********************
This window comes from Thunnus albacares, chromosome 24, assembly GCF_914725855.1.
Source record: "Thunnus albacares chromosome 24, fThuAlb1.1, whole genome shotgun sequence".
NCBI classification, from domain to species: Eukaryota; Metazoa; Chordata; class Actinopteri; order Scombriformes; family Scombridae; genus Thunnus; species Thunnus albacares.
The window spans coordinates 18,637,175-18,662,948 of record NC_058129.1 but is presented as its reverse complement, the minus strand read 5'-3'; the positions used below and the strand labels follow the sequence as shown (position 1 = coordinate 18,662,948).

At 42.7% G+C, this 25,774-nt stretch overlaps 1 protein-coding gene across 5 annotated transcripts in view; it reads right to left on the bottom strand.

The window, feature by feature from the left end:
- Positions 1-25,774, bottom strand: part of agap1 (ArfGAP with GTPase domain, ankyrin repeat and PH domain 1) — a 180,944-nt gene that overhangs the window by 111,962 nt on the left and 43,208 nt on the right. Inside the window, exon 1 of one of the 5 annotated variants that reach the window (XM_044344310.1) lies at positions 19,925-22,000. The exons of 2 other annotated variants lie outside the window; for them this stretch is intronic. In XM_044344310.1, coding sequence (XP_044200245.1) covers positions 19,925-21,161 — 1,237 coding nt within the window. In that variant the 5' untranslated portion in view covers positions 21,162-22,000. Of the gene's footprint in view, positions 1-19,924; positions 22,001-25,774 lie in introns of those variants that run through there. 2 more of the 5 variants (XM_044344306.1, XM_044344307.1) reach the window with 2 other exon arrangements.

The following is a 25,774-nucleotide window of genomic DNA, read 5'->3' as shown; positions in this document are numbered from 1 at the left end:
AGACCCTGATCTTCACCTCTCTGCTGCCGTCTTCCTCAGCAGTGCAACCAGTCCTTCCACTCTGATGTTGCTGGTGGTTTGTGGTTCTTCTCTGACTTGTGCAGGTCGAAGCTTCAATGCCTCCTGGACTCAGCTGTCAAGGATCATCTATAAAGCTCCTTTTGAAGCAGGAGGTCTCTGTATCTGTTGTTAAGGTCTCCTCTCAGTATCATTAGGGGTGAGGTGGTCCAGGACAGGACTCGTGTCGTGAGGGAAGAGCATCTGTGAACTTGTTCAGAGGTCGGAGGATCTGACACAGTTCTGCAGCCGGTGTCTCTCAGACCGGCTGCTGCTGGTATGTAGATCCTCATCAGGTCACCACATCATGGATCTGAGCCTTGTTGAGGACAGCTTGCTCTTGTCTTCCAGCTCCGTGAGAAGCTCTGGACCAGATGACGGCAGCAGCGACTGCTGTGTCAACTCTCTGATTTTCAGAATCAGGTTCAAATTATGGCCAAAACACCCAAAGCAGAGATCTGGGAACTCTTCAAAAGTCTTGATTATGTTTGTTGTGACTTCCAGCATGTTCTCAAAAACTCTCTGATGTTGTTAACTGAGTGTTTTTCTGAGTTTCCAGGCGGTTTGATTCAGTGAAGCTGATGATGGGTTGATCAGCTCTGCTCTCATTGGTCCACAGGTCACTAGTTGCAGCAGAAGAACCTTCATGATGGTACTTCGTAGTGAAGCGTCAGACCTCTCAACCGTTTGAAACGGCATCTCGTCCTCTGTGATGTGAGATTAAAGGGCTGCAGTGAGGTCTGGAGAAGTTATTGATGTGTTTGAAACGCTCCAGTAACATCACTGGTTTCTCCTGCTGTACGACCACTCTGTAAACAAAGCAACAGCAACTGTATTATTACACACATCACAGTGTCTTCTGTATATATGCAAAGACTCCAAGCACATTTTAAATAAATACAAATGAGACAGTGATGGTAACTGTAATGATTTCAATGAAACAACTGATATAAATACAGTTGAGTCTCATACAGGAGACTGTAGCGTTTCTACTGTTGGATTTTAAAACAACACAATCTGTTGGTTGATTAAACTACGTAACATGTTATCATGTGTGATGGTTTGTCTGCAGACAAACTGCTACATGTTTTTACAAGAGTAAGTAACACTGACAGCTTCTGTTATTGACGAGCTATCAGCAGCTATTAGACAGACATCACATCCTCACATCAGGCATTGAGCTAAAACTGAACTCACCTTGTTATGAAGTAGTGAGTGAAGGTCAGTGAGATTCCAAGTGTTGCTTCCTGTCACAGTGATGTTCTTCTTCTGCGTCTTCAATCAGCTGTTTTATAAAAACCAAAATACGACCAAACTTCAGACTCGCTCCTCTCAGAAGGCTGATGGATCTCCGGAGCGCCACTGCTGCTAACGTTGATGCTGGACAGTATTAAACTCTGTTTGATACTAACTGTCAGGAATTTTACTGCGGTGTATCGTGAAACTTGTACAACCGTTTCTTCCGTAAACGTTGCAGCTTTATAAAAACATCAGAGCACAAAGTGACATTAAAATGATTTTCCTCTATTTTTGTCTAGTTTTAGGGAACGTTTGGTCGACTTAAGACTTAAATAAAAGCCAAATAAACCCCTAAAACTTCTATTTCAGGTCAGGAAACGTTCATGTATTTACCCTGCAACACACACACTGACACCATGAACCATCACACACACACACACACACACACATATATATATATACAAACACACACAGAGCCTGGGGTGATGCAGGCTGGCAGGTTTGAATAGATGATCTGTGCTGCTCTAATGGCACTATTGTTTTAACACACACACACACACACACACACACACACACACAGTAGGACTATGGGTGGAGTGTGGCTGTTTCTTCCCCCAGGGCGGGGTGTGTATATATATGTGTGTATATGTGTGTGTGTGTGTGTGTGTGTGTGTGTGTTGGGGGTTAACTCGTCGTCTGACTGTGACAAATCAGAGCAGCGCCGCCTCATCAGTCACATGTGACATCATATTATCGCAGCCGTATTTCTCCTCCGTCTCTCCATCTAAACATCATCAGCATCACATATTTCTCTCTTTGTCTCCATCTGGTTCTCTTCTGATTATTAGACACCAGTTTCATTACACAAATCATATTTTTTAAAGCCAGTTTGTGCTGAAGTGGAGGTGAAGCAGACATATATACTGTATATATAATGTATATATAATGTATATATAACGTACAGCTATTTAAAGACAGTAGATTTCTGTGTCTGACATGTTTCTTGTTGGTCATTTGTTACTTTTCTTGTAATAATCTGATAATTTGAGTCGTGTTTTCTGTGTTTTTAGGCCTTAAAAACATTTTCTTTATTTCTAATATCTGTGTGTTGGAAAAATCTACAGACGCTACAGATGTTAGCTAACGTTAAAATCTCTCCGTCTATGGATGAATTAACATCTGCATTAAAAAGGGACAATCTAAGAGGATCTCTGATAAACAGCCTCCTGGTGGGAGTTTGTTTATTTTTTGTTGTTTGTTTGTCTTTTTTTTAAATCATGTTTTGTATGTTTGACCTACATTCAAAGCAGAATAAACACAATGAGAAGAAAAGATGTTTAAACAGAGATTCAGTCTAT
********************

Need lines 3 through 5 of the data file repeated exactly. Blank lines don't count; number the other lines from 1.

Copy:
NCBI classification, from domain to species: Eukaryota; Metazoa; Chordata; class Actinopteri; order Scombriformes; family Scombridae; genus Thunnus; species Thunnus albacares.
The window spans coordinates 18,637,175-18,662,948 of record NC_058129.1 but is presented as its reverse complement, the minus strand read 5'-3'; the positions used below and the strand labels follow the sequence as shown (position 1 = coordinate 18,662,948).

At 42.7% G+C, this 25,774-nt stretch overlaps 1 protein-coding gene across 5 annotated transcripts in view; it reads right to left on the bottom strand.